Disability

Josiah Wedgwood's interest in experimentation owes much to the fact that he contracted the smallpox during the epidemic which swept through North Staffordshire when he was around eleven years of age (in 1741-2). This left him with a severely disabled right knee meaning that he was unable to use the traditional kick wheel used for throwing within the industry. Josiah turned towards experimentation and he systematically endeavoured to improve both the methods and materials used in the ceramic industry. Josiah's enthusiasm to introduce steam power as an alternative means of powering the potters' wheels and lathes was undoubtedly influenced by his disability.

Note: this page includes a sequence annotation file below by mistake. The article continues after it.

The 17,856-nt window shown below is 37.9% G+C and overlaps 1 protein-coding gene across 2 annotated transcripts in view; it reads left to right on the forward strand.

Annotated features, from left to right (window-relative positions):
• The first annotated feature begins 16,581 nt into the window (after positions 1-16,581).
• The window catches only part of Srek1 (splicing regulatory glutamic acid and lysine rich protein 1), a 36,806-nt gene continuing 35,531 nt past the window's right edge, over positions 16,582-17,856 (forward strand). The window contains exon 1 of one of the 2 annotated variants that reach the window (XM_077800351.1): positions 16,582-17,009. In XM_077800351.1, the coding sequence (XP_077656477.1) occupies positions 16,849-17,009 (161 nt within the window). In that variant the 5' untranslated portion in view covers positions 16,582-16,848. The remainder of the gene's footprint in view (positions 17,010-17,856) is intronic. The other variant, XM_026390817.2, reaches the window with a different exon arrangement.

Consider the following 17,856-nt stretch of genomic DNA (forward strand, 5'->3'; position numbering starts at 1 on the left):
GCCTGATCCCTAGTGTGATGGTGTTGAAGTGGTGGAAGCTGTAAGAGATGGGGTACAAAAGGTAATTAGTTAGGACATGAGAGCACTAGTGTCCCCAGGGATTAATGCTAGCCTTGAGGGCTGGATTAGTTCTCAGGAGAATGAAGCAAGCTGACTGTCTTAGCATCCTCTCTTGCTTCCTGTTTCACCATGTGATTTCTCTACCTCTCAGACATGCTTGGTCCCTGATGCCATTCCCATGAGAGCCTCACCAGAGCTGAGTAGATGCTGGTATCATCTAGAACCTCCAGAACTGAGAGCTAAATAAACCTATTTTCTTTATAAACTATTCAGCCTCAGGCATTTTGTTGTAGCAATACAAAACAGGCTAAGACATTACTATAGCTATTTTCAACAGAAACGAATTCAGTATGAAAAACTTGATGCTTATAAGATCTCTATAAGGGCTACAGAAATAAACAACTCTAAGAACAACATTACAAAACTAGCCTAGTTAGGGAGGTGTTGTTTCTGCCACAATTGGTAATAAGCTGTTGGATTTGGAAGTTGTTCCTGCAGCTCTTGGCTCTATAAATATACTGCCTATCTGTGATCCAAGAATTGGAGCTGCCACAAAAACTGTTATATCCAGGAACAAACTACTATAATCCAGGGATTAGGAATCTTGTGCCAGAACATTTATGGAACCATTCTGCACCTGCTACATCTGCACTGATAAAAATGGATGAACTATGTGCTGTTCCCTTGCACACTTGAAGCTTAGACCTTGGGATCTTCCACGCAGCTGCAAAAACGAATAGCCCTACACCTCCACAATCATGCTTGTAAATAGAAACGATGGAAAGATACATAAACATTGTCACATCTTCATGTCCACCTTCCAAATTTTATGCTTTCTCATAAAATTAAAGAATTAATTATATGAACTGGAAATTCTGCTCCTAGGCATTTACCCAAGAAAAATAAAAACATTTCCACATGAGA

In 1769 his eyes became so bad that he was forbidden to write by candlelight and had to use his wife as a scribe. He was told that his 'sight was at stake' and in January 1770 he wrote to Bentley of his preparations for blindness. 'I am often practising to see with my fingers & think I should make a tolerable proficient in that science for one who begins his studies so late in life, but shall make a wretched walker in the dark with a single leg.'

Images

Letter from Josiah Wedgwood describing the amputation of his leg, Letter from Josiah Wegwood in 1768 describing the amputation of his leg., © Wedgwood Museum

Letter from Josiah Wedgwood describing the amputation of his leg, Letter from Josiah Wegwood in 1768 describing the amputation of his leg.
© Wedgwood Museum